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Six Directions Primer

Six Directions Primer

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Seniors' Graduation Video

Seniors' Graduation Video

03:42
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Field Day 2022

Field Day 2022

02:32
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Fort Lewis College Trip 2022

Fort Lewis College Trip 2022

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Worker with Ladder
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Seniors Pocket a $1K Fundraiser

by: George Piestewa

What would you do if you needed funds for your graduation?

The seniors’ answer? Navajo Taco. 

 

The school’s first graduating batch of 2022 pulled off a successful fundraiser on (date). The Navajo Taco sale was sponsored by (who) which aimed to raise money to pay for the hosting of the school’s first ever  High School Graduation ceremony as well as to pay for supplies or activities that cannot be paid for by our school’s operational budget or grants.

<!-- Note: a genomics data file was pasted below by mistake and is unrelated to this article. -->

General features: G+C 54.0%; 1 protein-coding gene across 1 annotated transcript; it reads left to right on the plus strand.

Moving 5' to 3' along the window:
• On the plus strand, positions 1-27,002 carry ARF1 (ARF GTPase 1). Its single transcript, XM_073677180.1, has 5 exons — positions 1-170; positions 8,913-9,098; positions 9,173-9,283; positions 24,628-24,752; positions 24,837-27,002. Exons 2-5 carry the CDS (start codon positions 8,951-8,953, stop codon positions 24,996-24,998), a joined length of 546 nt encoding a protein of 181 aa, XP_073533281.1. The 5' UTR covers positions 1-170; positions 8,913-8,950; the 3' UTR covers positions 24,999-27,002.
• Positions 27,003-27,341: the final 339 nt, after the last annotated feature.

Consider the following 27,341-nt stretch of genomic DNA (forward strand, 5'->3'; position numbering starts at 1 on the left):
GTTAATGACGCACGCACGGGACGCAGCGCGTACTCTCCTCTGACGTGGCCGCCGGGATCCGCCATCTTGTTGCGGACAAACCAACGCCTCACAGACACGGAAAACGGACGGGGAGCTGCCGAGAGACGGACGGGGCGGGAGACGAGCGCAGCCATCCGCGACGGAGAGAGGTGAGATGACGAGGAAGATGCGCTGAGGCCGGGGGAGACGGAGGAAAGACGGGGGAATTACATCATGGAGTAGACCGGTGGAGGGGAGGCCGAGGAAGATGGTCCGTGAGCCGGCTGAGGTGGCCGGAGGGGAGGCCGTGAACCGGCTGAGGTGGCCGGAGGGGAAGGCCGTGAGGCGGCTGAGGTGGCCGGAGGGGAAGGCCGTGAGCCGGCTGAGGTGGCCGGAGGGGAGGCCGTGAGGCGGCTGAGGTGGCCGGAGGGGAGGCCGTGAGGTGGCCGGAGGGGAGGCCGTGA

The said activity was able to generate (how much amount). Initially, the seniors aimed to raise (describe amount). 

 

Despite having only three graduating seniors to cover such a target amount, George Piestewa, Dorothy Nez, and Jessica Decorah still were able to run a successful fundraiser with the help of their family and friends, as well as some SDIS staff. 

Another challenge for this year’s senior fundraiser is the Covid health protocol that they had to adhere to.

 

“Luckily, we have been able to execute the taco sale this school year in a way that there was minimal contact between volunteers and customers,” said Ms. Kanteena.

 

Other than arriving at a desired amount of money, Ms. Tyla Kanteena, the senior sponsor also noted another importance of the said activity: